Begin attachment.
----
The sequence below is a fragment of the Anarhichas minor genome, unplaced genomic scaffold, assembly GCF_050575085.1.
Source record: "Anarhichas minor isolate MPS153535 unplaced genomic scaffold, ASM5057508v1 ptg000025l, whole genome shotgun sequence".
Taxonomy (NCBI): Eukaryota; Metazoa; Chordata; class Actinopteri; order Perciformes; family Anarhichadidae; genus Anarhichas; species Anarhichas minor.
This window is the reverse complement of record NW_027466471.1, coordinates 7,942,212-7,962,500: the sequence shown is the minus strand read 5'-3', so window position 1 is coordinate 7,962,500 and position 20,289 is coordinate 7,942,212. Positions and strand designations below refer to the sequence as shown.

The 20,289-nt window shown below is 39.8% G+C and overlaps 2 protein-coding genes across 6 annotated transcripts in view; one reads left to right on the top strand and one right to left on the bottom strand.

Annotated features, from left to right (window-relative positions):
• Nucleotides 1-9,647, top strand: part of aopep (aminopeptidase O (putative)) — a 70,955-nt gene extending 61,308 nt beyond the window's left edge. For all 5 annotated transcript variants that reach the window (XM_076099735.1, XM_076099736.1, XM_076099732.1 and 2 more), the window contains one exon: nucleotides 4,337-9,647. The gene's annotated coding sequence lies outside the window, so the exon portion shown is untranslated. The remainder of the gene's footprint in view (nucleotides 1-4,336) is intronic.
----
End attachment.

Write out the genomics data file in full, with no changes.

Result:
The sequence below is a fragment of the Anarhichas minor genome, unplaced genomic scaffold, assembly GCF_050575085.1.
Source record: "Anarhichas minor isolate MPS153535 unplaced genomic scaffold, ASM5057508v1 ptg000025l, whole genome shotgun sequence".
Taxonomy (NCBI): Eukaryota; Metazoa; Chordata; class Actinopteri; order Perciformes; family Anarhichadidae; genus Anarhichas; species Anarhichas minor.
This window is the reverse complement of record NW_027466471.1, coordinates 7,942,212-7,962,500: the sequence shown is the minus strand read 5'-3', so window position 1 is coordinate 7,962,500 and position 20,289 is coordinate 7,942,212. Positions and strand designations below refer to the sequence as shown.

The 20,289-nt window shown below is 39.8% G+C and overlaps 2 protein-coding genes across 6 annotated transcripts in view; one reads left to right on the top strand and one right to left on the bottom strand.

Annotated features, from left to right (window-relative positions):
• Nucleotides 1-9,647, top strand: part of aopep (aminopeptidase O (putative)) — a 70,955-nt gene extending 61,308 nt beyond the window's left edge. For all 5 annotated transcript variants that reach the window (XM_076099735.1, XM_076099736.1, XM_076099732.1 and 2 more), the window contains one exon: nucleotides 4,337-9,647. The gene's annotated coding sequence lies outside the window, so the exon portion shown is untranslated. The remainder of the gene's footprint in view (nucleotides 1-4,336) is intronic.